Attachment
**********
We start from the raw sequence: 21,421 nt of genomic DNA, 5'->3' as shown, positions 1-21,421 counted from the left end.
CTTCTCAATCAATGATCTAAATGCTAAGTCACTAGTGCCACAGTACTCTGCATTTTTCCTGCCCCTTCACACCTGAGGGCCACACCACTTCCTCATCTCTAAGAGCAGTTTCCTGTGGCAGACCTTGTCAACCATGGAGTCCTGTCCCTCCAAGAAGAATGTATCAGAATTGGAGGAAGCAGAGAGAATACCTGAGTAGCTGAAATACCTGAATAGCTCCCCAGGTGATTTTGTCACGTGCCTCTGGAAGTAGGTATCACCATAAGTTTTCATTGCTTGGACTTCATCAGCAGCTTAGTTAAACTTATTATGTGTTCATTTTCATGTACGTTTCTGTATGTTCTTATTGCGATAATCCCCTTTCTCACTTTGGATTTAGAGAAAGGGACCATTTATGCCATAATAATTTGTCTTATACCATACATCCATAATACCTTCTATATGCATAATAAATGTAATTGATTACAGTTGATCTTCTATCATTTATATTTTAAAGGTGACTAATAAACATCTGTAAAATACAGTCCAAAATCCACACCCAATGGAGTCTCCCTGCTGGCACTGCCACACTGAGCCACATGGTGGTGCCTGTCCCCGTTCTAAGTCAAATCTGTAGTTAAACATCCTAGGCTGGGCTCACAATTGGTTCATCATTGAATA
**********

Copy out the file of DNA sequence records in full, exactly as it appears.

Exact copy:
We start from the raw sequence: 21,421 nt of genomic DNA, 5'->3' as shown, positions 1-21,421 counted from the left end.
CTTCTCAATCAATGATCTAAATGCTAAGTCACTAGTGCCACAGTACTCTGCATTTTTCCTGCCCCTTCACACCTGAGGGCCACACCACTTCCTCATCTCTAAGAGCAGTTTCCTGTGGCAGACCTTGTCAACCATGGAGTCCTGTCCCTCCAAGAAGAATGTATCAGAATTGGAGGAAGCAGAGAGAATACCTGAGTAGCTGAAATACCTGAATAGCTCCCCAGGTGATTTTGTCACGTGCCTCTGGAAGTAGGTATCACCATAAGTTTTCATTGCTTGGACTTCATCAGCAGCTTAGTTAAACTTATTATGTGTTCATTTTCATGTACGTTTCTGTATGTTCTTATTGCGATAATCCCCTTTCTCACTTTGGATTTAGAGAAAGGGACCATTTATGCCATAATAATTTGTCTTATACCATACATCCATAATACCTTCTATATGCATAATAAATGTAATTGATTACAGTTGATCTTCTATCATTTATATTTTAAAGGTGACTAATAAACATCTGTAAAATACAGTCCAAAATCCACACCCAATGGAGTCTCCCTGCTGGCACTGCCACACTGAGCCACATGGTGGTGCCTGTCCCCGTTCTAAGTCAAATCTGTAGTTAAACATCCTAGGCTGGGCTCACAATTGGTTCATCATTGAATA